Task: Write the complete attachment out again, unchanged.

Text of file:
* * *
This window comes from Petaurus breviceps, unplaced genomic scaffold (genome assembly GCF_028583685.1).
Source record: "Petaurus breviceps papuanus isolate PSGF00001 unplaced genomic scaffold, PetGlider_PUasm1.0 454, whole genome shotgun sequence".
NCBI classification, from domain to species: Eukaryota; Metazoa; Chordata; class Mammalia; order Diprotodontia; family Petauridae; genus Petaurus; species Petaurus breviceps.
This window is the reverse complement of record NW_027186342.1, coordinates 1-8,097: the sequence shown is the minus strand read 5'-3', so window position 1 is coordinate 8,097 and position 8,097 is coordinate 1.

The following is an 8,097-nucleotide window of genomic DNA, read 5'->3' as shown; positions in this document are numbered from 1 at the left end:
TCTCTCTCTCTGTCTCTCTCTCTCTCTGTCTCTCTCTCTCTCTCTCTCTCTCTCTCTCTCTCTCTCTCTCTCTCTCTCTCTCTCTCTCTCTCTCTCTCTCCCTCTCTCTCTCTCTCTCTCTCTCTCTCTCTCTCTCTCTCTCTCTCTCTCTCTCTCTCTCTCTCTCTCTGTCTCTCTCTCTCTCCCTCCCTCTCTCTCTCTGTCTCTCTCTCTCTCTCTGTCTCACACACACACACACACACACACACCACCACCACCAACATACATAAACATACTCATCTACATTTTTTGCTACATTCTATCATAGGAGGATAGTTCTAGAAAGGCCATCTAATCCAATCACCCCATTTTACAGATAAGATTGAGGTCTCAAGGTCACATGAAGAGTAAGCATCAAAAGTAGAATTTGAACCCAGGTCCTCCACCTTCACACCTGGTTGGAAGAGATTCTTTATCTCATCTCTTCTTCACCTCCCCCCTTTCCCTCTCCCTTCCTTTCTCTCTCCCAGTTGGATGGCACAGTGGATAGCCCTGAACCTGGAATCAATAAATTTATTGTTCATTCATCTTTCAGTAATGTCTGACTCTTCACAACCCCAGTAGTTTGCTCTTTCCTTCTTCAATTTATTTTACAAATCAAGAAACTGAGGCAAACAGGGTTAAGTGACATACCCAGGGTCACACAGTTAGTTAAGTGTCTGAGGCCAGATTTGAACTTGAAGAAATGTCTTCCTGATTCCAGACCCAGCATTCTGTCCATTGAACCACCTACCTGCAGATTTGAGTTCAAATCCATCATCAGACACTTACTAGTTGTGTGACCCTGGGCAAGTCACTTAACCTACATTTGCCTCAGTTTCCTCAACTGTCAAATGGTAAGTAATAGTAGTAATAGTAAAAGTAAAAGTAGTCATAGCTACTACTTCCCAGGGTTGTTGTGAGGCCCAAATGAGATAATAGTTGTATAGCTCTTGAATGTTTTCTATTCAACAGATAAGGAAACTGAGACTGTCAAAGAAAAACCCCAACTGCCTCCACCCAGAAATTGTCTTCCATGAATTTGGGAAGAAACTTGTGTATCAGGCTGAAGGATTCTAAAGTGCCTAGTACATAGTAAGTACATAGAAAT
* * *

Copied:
This window comes from Petaurus breviceps, unplaced genomic scaffold (genome assembly GCF_028583685.1).
Source record: "Petaurus breviceps papuanus isolate PSGF00001 unplaced genomic scaffold, PetGlider_PUasm1.0 454, whole genome shotgun sequence".
NCBI classification, from domain to species: Eukaryota; Metazoa; Chordata; class Mammalia; order Diprotodontia; family Petauridae; genus Petaurus; species Petaurus breviceps.
This window is the reverse complement of record NW_027186342.1, coordinates 1-8,097: the sequence shown is the minus strand read 5'-3', so window position 1 is coordinate 8,097 and position 8,097 is coordinate 1.

The following is an 8,097-nucleotide window of genomic DNA, read 5'->3' as shown; positions in this document are numbered from 1 at the left end:
TCTCTCTCTCTGTCTCTCTCTCTCTCTGTCTCTCTCTCTCTCTCTCTCTCTCTCTCTCTCTCTCTCTCTCTCTCTCTCTCTCTCTCTCTCTCTCTCTCTCCCTCTCTCTCTCTCTCTCTCTCTCTCTCTCTCTCTCTCTCTCTCTCTCTCTCTCTCTCTCTCTCTCTCTGTCTCTCTCTCTCTCCCTCCCTCTCTCTCTCTGTCTCTCTCTCTCTCTCTGTCTCACACACACACACACACACACACACCACCACCACCAACATACATAAACATACTCATCTACATTTTTTGCTACATTCTATCATAGGAGGATAGTTCTAGAAAGGCCATCTAATCCAATCACCCCATTTTACAGATAAGATTGAGGTCTCAAGGTCACATGAAGAGTAAGCATCAAAAGTAGAATTTGAACCCAGGTCCTCCACCTTCACACCTGGTTGGAAGAGATTCTTTATCTCATCTCTTCTTCACCTCCCCCCTTTCCCTCTCCCTTCCTTTCTCTCTCCCAGTTGGATGGCACAGTGGATAGCCCTGAACCTGGAATCAATAAATTTATTGTTCATTCATCTTTCAGTAATGTCTGACTCTTCACAACCCCAGTAGTTTGCTCTTTCCTTCTTCAATTTATTTTACAAATCAAGAAACTGAGGCAAACAGGGTTAAGTGACATACCCAGGGTCACACAGTTAGTTAAGTGTCTGAGGCCAGATTTGAACTTGAAGAAATGTCTTCCTGATTCCAGACCCAGCATTCTGTCCATTGAACCACCTACCTGCAGATTTGAGTTCAAATCCATCATCAGACACTTACTAGTTGTGTGACCCTGGGCAAGTCACTTAACCTACATTTGCCTCAGTTTCCTCAACTGTCAAATGGTAAGTAATAGTAGTAATAGTAAAAGTAAAAGTAGTCATAGCTACTACTTCCCAGGGTTGTTGTGAGGCCCAAATGAGATAATAGTTGTATAGCTCTTGAATGTTTTCTATTCAACAGATAAGGAAACTGAGACTGTCAAAGAAAAACCCCAACTGCCTCCACCCAGAAATTGTCTTCCATGAATTTGGGAAGAAACTTGTGTATCAGGCTGAAGGATTCTAAAGTGCCTAGTACATAGTAAGTACATAGAAAT